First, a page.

Assessing the mental health needs of older people

Extended resumes

Derry A D (2000) Substance use in older adults: a review of current assessment, treatment and service provision Journal of Substance Use 5 pp.252-262.


The combined demographic increase in older people over 65 and changes in substance use patterns will present a challenge to agencies providing care and mental health interventions for this age group.

Research shows that the most common problem for this age group is alcohol abuse. Problems have been identified with the over-administration of medication and 'over the counter' drug use, particularly sedatives, hypnotics and tranquillisers. Use of illicit drugs has been hard to quantify, but is expected to rise as cohort attitudes change.

Social risk factors (such as bereavement), mental health problems (like depression) and physical health problems make the presentation of substance use problems in older people very complex. Substance use in older adults has different patterns to that of younger people.


Effective means of early identification and assessment of substance use problems, frameworks for understanding risk factors and intervention strategies need to be developed.

Identification of substance use in older people has been difficult, leading to the issue being hidden. Particular identification problems include the tendency of substance use to mimic the symptoms of other geriatric illnesses, a decreased propensity for older adults to self-report substance use and the tendency for carers and professionals to ignore, comply with or under-recognise substance use in older people.

Older people are less vulnerable to the negative social consequences of substance use and the routes through which problems are often identified, such as the workplace or the criminal justice system. Cognitive performance is frequently impaired by substance use, and this can often be indistinct from other health problems associated with old age.

It is thought that late-onset of substance use is often reactive to life-stressors and environmental factors.

Substance use in some older people, particularly those with mental health problems, may be an attempt to 'self-medicate'. Alcohol use and over-use of medication can be used to combat psychological problems and insomnia, but will also contribute to these. Older people reporting insomnia should also be assessed for drug/alcohol interactions.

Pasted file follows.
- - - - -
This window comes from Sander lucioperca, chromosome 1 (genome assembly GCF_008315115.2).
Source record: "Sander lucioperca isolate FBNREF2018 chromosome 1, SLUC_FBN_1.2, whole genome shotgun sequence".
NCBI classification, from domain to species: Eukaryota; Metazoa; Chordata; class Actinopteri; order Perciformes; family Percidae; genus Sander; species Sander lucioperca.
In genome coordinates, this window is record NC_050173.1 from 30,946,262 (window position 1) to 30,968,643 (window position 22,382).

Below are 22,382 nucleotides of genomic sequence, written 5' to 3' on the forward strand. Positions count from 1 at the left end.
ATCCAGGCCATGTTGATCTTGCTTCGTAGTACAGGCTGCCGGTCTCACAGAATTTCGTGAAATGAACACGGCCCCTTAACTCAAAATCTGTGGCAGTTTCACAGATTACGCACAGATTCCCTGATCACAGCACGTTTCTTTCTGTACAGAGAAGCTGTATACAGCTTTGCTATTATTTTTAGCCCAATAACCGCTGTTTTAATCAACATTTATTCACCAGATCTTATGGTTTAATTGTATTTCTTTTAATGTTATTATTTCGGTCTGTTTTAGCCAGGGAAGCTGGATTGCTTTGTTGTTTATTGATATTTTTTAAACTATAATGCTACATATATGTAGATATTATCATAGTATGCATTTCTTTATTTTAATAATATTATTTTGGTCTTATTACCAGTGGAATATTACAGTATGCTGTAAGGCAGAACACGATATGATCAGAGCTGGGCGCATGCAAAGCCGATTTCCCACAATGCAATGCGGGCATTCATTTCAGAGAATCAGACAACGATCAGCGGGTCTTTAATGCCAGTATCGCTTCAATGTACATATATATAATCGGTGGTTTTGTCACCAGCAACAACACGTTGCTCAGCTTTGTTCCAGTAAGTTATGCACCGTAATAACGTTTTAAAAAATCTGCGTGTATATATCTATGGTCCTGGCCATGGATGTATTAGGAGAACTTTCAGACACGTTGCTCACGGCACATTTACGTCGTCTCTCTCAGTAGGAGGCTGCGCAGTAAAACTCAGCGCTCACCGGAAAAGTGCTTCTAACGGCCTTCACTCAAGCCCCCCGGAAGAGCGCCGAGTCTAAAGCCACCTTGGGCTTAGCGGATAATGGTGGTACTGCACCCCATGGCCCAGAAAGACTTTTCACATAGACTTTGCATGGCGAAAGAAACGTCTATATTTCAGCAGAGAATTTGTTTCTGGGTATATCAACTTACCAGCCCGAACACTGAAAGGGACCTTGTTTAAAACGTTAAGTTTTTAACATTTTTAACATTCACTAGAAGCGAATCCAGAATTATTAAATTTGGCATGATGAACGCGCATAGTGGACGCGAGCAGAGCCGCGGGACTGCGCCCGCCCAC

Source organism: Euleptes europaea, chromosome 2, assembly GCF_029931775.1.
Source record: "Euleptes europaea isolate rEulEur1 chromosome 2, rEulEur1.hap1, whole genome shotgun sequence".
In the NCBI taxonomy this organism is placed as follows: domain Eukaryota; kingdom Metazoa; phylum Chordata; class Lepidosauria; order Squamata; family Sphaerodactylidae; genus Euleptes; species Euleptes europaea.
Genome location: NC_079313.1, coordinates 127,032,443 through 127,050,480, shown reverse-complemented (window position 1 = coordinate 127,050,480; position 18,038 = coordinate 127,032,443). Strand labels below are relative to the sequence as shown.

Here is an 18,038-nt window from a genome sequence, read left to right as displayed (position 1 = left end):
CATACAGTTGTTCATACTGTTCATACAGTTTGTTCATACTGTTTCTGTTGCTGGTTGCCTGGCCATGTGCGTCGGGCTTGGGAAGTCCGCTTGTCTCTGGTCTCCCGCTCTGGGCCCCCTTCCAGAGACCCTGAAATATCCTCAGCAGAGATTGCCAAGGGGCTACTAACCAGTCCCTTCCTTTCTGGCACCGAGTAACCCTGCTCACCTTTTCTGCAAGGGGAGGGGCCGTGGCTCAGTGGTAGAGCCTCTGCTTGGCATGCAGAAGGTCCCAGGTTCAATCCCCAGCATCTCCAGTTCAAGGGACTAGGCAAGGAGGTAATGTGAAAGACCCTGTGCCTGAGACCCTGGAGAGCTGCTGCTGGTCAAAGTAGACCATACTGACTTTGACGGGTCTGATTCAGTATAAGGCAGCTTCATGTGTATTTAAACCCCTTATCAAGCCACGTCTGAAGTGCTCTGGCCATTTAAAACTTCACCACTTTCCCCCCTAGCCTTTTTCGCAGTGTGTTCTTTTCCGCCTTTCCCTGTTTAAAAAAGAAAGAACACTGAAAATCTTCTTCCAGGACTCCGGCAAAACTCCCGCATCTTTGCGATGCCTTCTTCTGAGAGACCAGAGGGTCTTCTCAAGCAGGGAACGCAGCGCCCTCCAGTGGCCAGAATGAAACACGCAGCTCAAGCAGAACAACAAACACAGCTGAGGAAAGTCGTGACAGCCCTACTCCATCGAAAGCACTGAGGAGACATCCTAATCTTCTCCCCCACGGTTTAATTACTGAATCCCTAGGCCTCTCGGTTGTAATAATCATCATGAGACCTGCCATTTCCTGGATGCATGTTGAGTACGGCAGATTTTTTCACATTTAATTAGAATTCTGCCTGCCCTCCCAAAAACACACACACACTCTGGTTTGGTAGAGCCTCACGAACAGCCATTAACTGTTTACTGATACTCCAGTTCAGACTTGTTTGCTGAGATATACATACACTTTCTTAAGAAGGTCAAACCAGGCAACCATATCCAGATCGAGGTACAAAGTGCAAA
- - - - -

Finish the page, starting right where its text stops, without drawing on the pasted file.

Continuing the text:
Systematic, multi-disciplinary assessment should include accompanying health and functional impairment, social and familial circumstances as well as the substance use itself. The precipitating and maintaining factors need to be explored in the context of the care and/or family setting, especially where family or carers contribute to the substance use problem.

Assessments should rely on more than the self-report and methods need to accommodate the different behavioural, cognitive and biological indicators in older people. Although some specialist alcohol screening tools have been validated for use with older people, none assess the use of illicit and 'over the counter' drugs.

Clinical management

The clinical management needs to address the following issues:

The pace and content of intervention packages should be adapted to the needs of the older individual.

Service provision

There is a need for some specialisation within broader older adult and substance use services. This could mean age-oriented treatment programmes, elder-specific substance use staff training programmes to improve identification, outreach and home detoxification programmes, preventative education and good interagency and interdisciplinary liaison.

In the absence of specialised services for older substance users, greater liaison between existing addiction services and services for older people can accommodate this service gap, exchange information and improve comprehensive assessment.